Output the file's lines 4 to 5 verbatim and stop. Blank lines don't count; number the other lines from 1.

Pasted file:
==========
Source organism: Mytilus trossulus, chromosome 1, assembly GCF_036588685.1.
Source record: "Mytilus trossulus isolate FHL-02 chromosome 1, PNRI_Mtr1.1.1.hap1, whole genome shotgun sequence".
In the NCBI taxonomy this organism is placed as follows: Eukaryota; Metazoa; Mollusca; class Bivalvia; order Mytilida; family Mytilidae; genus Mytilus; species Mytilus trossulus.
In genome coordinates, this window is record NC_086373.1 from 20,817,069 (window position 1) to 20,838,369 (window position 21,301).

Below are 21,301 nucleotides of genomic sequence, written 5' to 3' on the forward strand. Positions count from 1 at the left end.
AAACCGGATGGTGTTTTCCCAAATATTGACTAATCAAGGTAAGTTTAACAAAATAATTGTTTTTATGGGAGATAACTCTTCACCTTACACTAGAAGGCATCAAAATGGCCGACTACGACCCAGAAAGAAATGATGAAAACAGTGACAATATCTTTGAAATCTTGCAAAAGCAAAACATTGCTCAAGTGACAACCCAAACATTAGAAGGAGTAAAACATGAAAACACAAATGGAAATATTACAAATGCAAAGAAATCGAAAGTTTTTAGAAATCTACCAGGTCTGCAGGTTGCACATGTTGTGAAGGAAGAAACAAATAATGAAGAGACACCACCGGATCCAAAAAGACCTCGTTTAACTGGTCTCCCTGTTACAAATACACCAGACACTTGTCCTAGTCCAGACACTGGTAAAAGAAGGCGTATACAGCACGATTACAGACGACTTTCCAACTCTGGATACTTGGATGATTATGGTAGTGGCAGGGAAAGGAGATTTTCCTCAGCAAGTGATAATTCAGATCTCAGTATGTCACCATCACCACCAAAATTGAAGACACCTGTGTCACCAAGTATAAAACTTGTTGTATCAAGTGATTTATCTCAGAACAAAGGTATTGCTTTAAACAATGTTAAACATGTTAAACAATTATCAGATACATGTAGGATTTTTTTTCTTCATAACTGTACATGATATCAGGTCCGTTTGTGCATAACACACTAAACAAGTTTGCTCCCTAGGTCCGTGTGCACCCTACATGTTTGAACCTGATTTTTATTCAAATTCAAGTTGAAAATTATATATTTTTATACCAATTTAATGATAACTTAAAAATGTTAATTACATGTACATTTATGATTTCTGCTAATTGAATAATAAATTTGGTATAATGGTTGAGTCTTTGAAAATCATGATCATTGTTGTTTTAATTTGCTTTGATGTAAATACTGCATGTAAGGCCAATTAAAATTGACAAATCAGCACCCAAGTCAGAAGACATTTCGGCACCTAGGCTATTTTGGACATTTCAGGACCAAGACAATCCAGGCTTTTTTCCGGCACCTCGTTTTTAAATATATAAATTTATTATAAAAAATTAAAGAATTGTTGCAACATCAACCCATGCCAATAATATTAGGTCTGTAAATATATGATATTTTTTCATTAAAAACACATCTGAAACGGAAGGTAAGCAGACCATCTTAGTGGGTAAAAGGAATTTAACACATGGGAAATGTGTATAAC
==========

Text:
In genome coordinates, this window is record NC_086373.1 from 20,817,069 (window position 1) to 20,838,369 (window position 21,301).

Below are 21,301 nucleotides of genomic sequence, written 5' to 3' on the forward strand. Positions count from 1 at the left end.